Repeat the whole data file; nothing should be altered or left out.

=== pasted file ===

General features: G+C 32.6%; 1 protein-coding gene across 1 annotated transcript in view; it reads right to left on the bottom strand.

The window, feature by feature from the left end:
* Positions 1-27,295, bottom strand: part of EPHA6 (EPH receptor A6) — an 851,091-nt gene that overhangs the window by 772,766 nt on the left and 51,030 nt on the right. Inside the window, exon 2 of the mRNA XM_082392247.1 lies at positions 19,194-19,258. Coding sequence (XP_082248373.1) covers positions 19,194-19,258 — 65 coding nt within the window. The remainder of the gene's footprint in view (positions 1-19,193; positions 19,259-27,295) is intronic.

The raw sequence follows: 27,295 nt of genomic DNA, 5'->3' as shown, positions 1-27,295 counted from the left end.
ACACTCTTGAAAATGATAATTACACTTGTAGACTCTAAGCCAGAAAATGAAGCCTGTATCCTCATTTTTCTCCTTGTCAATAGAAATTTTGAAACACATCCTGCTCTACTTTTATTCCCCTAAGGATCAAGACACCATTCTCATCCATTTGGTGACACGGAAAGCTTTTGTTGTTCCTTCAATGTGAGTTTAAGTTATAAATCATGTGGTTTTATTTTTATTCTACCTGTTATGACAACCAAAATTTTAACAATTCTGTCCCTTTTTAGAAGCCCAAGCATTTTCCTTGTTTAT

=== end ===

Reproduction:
General features: G+C 32.6%; 1 protein-coding gene across 1 annotated transcript in view; it reads right to left on the bottom strand.

The window, feature by feature from the left end:
* Positions 1-27,295, bottom strand: part of EPHA6 (EPH receptor A6) — an 851,091-nt gene that overhangs the window by 772,766 nt on the left and 51,030 nt on the right. Inside the window, exon 2 of the mRNA XM_082392247.1 lies at positions 19,194-19,258. Coding sequence (XP_082248373.1) covers positions 19,194-19,258 — 65 coding nt within the window. The remainder of the gene's footprint in view (positions 1-19,193; positions 19,259-27,295) is intronic.

The raw sequence follows: 27,295 nt of genomic DNA, 5'->3' as shown, positions 1-27,295 counted from the left end.
ACACTCTTGAAAATGATAATTACACTTGTAGACTCTAAGCCAGAAAATGAAGCCTGTATCCTCATTTTTCTCCTTGTCAATAGAAATTTTGAAACACATCCTGCTCTACTTTTATTCCCCTAAGGATCAAGACACCATTCTCATCCATTTGGTGACACGGAAAGCTTTTGTTGTTCCTTCAATGTGAGTTTAAGTTATAAATCATGTGGTTTTATTTTTATTCTACCTGTTATGACAACCAAAATTTTAACAATTCTGTCCCTTTTTAGAAGCCCAAGCATTTTCCTTGTTTAT